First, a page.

Always bear in mind that, like a big cat, your little kitten will keep any ailment well hidden, until it gets just too serious. So do not hesitate to consult at the slightest change in behaviour or habits.

Soft stools?

  • Stop its usual balanced diet. Leave only tap-water or rice water, even if it does not usually drink.
  • Above all, absolutely no milk! (And, in point of fact, has it perhaps drunk some?)
  • When you do let it have a bit of tinned pâté, do not serve it straight from the fridge - warm it up in the micro-wave oven or in a saucepan, or leave it to reach room temperature.

Vomiting

  • Grass which it has just eaten? Perfectly normal.
  • A bit of bile at day-break? - No problem.
  • The meal it has just taken? - It may eat it up again straight away. Utterly disgusting, but that´s how it is!
  • Prostrate, lifeless and with diarrhoea? Take an appointment with the Vet as soon as possible.

Not eating

  • Remove the biscuits, or throw out the tinned food you gave it.
  • If it goes on playing, it should build up an appetite in a few hours ...
  • Had it had some new, more tasty food and is embarking on a trial of strength to get you to give it some more?
  • If the anorexia lasts longer than 24 hours, consult your Vet.

Drinking a lot

Of course, it always has fresh water available in a spotlessly clean bowl (not a plastic one, because of the smell!). It drinks very little: its ancestors used to live in the desert.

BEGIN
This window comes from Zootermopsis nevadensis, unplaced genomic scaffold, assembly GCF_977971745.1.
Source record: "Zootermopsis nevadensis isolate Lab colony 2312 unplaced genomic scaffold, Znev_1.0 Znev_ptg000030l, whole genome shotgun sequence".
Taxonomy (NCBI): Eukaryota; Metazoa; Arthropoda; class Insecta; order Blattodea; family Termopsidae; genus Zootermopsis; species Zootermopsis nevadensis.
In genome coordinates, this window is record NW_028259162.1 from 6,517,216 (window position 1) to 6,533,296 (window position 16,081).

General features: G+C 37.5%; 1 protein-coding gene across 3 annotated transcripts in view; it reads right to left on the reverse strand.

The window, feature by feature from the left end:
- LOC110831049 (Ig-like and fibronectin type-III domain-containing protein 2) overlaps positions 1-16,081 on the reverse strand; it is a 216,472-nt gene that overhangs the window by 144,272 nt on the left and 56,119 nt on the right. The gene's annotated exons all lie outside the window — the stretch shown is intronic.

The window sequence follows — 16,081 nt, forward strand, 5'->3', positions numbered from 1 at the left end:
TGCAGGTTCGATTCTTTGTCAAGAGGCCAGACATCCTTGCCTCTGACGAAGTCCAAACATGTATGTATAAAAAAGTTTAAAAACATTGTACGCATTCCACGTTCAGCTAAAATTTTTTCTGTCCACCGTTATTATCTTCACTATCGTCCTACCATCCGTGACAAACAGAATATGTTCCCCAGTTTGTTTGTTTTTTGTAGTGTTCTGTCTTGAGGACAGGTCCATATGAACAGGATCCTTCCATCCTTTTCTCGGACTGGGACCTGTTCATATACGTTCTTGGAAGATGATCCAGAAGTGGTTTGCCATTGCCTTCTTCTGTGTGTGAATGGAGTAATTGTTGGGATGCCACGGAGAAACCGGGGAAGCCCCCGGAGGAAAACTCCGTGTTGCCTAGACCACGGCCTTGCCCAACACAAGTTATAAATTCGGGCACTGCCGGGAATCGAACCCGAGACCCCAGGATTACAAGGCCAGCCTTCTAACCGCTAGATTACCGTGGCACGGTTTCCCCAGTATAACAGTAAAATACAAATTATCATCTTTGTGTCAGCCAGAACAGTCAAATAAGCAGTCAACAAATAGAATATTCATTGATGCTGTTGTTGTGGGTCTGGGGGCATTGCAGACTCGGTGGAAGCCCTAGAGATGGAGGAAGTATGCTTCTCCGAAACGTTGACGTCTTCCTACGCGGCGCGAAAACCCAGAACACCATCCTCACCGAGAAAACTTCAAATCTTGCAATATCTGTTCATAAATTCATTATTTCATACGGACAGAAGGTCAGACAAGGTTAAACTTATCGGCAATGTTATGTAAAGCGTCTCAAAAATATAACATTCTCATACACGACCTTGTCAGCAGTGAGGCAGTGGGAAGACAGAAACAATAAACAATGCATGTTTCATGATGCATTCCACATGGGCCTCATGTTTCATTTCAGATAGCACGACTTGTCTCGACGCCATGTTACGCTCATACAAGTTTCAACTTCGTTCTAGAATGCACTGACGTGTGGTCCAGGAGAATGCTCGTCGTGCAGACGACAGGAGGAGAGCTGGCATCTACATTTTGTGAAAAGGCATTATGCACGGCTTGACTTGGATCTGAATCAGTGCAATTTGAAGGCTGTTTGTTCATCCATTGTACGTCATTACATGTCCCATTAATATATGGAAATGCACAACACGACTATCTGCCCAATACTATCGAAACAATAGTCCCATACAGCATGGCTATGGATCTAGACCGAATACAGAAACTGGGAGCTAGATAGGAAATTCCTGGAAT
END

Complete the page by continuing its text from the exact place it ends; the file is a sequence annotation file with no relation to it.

Remember: "When a cat takes to drink, there´s something wrong." Your Vet will be able to discover the reason - perhaps a perfectly straightforward one, or sometimes more complicated and serious - and advise you as to diet and possible treatment.

Scratching

Has it been treated properly against parasites? A flea or two, which you may not be able to see, could be the reason. There are many others. Each has its own treatment

Your cat is your best friend

We know that you care for your cat and want to ensure that he remains happy and healthy throughout his life and will do anything all you can to achieve this.

One easy way in which you can help to ensure that your cat is protected from infectious diseases is to ensure that he is vaccinated as a kitten and regularly throughout his adult life.

Cats can and do become seriously ill or die from infectious diseases that could have been prevented through vaccination every year.

Regular vaccination can protect your cat from infectious diseases such as cat ´flu, feline leukaemia virus and feline infectious enteritis.

This site contains information on each of these diseases. By preventing these diseases you can help ensure that your cat stays healthy and happy.